Wild Cards by Simone Elkeles
Published: October 1, 2013 by Walker Books
Source: Netgalley via publisher
After getting kicked out of boarding school, bad boy Derek Fitzpatrick has no choice but to live with his ditzy stepmother while his military dad is deployed. Things quickly go from bad to worse when he finds out she plans to move them back to her childhood home in Illinois. Derek’s counting the days before he can be on his own, and the last thing he needs is to get involved with someone else’s family drama.
Ashtyn Parker knows one thing for certain--people you care about leave without a backward glance. A football scholarship would finally give her the chance to leave. So she pours everything into winning a state championship, until her boyfriend and star quarterback betrays them all by joining their rival team. Ashtyn needs a new game plan, but it requires trusting Derek—someone she barely knows, someone born to break the rules. Is she willing to put her heart on the line to try and win it all? [goodreads]
I first became aware of Simone Elkeles' writing from her Perfect Chemistry series. Her new series Wild Cards falls along similar lines when it comes to formalities, such as the revolving view points from both the male and female lead, along with the setting near Chicago.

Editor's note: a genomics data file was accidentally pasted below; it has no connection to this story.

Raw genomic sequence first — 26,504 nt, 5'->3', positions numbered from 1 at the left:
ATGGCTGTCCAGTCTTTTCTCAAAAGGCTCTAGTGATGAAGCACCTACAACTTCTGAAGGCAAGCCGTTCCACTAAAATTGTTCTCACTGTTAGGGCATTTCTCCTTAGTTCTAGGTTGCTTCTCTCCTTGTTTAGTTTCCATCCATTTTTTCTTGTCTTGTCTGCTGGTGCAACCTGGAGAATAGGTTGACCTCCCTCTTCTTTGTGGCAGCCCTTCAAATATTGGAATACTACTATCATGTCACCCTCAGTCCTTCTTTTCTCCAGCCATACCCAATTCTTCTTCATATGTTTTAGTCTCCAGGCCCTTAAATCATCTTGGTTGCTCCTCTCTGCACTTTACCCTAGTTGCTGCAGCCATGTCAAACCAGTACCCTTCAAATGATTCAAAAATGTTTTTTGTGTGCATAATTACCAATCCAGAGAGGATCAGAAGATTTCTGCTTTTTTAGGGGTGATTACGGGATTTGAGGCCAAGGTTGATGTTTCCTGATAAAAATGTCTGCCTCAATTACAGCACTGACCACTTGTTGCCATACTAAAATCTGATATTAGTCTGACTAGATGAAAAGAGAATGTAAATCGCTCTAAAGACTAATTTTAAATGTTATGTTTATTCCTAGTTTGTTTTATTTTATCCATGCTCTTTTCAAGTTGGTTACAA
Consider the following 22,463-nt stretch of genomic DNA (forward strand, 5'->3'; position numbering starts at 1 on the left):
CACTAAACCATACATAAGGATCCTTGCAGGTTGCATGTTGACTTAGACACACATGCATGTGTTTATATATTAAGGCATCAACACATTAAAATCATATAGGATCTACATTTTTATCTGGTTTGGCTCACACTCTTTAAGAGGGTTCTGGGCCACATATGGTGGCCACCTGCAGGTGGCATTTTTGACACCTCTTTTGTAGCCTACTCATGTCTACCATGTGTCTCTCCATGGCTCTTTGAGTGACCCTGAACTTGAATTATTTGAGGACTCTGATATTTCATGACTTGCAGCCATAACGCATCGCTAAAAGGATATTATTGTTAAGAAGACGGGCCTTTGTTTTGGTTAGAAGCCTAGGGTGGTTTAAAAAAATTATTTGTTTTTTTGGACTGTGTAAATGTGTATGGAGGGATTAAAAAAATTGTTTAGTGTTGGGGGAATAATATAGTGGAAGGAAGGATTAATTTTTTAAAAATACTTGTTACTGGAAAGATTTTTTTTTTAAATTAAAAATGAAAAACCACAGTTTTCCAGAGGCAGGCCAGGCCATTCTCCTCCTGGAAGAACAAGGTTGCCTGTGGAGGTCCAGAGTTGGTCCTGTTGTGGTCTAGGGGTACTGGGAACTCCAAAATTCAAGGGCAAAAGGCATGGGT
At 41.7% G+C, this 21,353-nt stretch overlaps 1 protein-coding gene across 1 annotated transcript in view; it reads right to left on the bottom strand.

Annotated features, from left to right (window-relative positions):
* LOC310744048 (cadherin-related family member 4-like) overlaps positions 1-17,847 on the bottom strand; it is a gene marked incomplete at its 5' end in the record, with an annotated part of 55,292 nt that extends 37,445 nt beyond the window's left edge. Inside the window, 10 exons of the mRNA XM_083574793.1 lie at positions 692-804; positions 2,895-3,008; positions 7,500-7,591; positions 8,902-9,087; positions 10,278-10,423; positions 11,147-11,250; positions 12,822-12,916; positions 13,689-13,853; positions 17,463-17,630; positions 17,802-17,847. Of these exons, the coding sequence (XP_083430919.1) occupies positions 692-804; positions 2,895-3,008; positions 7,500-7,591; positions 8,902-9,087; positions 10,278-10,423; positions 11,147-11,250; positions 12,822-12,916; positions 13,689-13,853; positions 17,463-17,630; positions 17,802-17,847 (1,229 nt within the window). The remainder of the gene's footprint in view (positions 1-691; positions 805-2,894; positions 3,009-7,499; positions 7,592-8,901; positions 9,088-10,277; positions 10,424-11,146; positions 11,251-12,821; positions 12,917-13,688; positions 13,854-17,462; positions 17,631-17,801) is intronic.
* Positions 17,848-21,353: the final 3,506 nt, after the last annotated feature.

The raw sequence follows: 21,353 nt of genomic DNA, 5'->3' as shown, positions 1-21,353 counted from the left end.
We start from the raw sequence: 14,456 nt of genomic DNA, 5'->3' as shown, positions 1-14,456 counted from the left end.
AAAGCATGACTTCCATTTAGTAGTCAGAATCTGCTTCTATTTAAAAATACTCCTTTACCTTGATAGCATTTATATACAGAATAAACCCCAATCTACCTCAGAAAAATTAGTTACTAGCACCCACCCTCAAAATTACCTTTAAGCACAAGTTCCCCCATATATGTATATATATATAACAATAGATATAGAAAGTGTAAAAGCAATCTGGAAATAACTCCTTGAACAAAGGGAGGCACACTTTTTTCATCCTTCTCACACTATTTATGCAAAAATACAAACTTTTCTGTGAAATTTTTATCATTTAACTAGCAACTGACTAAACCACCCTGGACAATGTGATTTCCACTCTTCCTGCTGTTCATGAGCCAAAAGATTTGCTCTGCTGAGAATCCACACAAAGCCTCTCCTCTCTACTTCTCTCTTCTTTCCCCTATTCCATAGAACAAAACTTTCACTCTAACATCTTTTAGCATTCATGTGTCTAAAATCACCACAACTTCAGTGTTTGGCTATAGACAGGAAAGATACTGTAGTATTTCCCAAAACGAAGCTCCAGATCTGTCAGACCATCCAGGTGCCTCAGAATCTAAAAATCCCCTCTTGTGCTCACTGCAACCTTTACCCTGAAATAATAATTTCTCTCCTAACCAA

In this particular story we meet a girl named Ashtyn who is a rising high school football star. She thinks she's on the path to capturing the eyes of the Big 10 recruiters, but really she's harboring feelings of abandonment from her family. In walks Derek, the bad boy who got a bad wrap and is sent to live with his stepmom after being kicked out of his private school. His stepmom also happens to be Ashtyn's sister. This correlation felt a little odd to me at times, even though they weren't blood related, I had a hard time believing their attraction to one another. But there was an obvious and definite attraction from the beginning.
As the story progresses we start to see the hidden stories that both Ashtyn and Derek aren't quite ready to reveal to the other. Ashtyn tries to act as if she doesn't notice Derek, and that he only gets on her nerves. Derek attempts to come across as unknowing, and fails at keeping his distance. Deep down you know how much they truly like one another, and it's just a matter of time before it all boils to the surface. This format can be fun to read in parts, but other scenes felt a little too over the top for me.
The story has its dramatic moments, which I've come to expect in an Elkeles novel. She knows how to write teenage angst, followed up with steamy tension. Fans of her's will devour this new book and be wanting more from the Wild Cards series. I'm not sure Ashytn and Derek's story completely won me over though, but I'll be curious to know which stories we'll follow in the books to come.